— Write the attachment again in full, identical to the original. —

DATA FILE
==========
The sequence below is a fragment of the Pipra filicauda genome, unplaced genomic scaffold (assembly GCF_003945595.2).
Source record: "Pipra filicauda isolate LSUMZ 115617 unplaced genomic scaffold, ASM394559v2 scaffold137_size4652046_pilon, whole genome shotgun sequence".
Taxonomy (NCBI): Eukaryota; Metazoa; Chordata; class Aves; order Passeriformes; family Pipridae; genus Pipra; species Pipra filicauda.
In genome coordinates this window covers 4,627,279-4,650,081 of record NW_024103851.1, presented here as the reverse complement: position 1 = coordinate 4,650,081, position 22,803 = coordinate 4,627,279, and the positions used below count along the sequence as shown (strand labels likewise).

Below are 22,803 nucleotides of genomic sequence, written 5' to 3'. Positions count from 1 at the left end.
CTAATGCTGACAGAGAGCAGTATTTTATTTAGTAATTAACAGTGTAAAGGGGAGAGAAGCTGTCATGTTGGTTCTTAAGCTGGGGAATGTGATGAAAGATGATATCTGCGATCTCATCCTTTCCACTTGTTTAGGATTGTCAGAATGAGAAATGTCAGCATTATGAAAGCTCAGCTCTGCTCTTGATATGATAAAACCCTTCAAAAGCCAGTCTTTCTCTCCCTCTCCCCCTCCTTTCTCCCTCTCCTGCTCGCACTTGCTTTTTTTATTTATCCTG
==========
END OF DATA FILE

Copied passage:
The sequence below is a fragment of the Pipra filicauda genome, unplaced genomic scaffold (assembly GCF_003945595.2).
Source record: "Pipra filicauda isolate LSUMZ 115617 unplaced genomic scaffold, ASM394559v2 scaffold137_size4652046_pilon, whole genome shotgun sequence".
Taxonomy (NCBI): Eukaryota; Metazoa; Chordata; class Aves; order Passeriformes; family Pipridae; genus Pipra; species Pipra filicauda.
In genome coordinates this window covers 4,627,279-4,650,081 of record NW_024103851.1, presented here as the reverse complement: position 1 = coordinate 4,650,081, position 22,803 = coordinate 4,627,279, and the positions used below count along the sequence as shown (strand labels likewise).

Below are 22,803 nucleotides of genomic sequence, written 5' to 3'. Positions count from 1 at the left end.
CTAATGCTGACAGAGAGCAGTATTTTATTTAGTAATTAACAGTGTAAAGGGGAGAGAAGCTGTCATGTTGGTTCTTAAGCTGGGGAATGTGATGAAAGATGATATCTGCGATCTCATCCTTTCCACTTGTTTAGGATTGTCAGAATGAGAAATGTCAGCATTATGAAAGCTCAGCTCTGCTCTTGATATGATAAAACCCTTCAAAAGCCAGTCTTTCTCTCCCTCTCCCCCTCCTTTCTCCCTCTCCTGCTCGCACTTGCTTTTTTTATTTATCCTG